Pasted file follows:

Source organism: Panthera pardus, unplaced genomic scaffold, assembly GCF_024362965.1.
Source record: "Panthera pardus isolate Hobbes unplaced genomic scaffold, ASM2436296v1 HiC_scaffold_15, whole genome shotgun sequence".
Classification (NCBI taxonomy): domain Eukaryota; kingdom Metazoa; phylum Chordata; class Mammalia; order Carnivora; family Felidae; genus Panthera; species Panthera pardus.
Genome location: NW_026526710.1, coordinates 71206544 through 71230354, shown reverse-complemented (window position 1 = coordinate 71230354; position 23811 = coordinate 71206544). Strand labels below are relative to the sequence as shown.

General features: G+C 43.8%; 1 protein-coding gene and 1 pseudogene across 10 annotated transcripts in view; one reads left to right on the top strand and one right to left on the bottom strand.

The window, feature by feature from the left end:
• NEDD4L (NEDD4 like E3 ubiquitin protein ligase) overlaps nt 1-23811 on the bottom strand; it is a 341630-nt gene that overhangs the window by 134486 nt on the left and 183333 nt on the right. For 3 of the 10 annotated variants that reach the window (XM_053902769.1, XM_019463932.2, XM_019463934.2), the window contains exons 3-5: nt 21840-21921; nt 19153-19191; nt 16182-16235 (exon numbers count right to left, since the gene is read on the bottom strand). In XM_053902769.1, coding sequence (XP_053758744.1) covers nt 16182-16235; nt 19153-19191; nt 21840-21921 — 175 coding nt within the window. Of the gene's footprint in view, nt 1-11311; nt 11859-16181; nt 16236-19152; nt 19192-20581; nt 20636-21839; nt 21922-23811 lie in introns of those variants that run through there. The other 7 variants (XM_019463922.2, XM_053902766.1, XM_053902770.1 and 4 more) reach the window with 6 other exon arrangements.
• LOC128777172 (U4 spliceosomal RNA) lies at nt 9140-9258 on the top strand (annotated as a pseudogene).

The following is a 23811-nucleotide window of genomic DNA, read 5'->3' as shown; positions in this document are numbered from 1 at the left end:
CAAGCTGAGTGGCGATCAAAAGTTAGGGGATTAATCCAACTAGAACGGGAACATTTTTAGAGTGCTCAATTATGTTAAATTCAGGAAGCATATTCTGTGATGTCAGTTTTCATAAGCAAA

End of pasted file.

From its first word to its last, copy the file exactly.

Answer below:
Source organism: Panthera pardus, unplaced genomic scaffold, assembly GCF_024362965.1.
Source record: "Panthera pardus isolate Hobbes unplaced genomic scaffold, ASM2436296v1 HiC_scaffold_15, whole genome shotgun sequence".
Classification (NCBI taxonomy): domain Eukaryota; kingdom Metazoa; phylum Chordata; class Mammalia; order Carnivora; family Felidae; genus Panthera; species Panthera pardus.
Genome location: NW_026526710.1, coordinates 71206544 through 71230354, shown reverse-complemented (window position 1 = coordinate 71230354; position 23811 = coordinate 71206544). Strand labels below are relative to the sequence as shown.

General features: G+C 43.8%; 1 protein-coding gene and 1 pseudogene across 10 annotated transcripts in view; one reads left to right on the top strand and one right to left on the bottom strand.

The window, feature by feature from the left end:
• NEDD4L (NEDD4 like E3 ubiquitin protein ligase) overlaps nt 1-23811 on the bottom strand; it is a 341630-nt gene that overhangs the window by 134486 nt on the left and 183333 nt on the right. For 3 of the 10 annotated variants that reach the window (XM_053902769.1, XM_019463932.2, XM_019463934.2), the window contains exons 3-5: nt 21840-21921; nt 19153-19191; nt 16182-16235 (exon numbers count right to left, since the gene is read on the bottom strand). In XM_053902769.1, coding sequence (XP_053758744.1) covers nt 16182-16235; nt 19153-19191; nt 21840-21921 — 175 coding nt within the window. Of the gene's footprint in view, nt 1-11311; nt 11859-16181; nt 16236-19152; nt 19192-20581; nt 20636-21839; nt 21922-23811 lie in introns of those variants that run through there. The other 7 variants (XM_019463922.2, XM_053902766.1, XM_053902770.1 and 4 more) reach the window with 6 other exon arrangements.
• LOC128777172 (U4 spliceosomal RNA) lies at nt 9140-9258 on the top strand (annotated as a pseudogene).

The following is a 23811-nucleotide window of genomic DNA, read 5'->3' as shown; positions in this document are numbered from 1 at the left end:
CAAGCTGAGTGGCGATCAAAAGTTAGGGGATTAATCCAACTAGAACGGGAACATTTTTAGAGTGCTCAATTATGTTAAATTCAGGAAGCATATTCTGTGATGTCAGTTTTCATAAGCAAA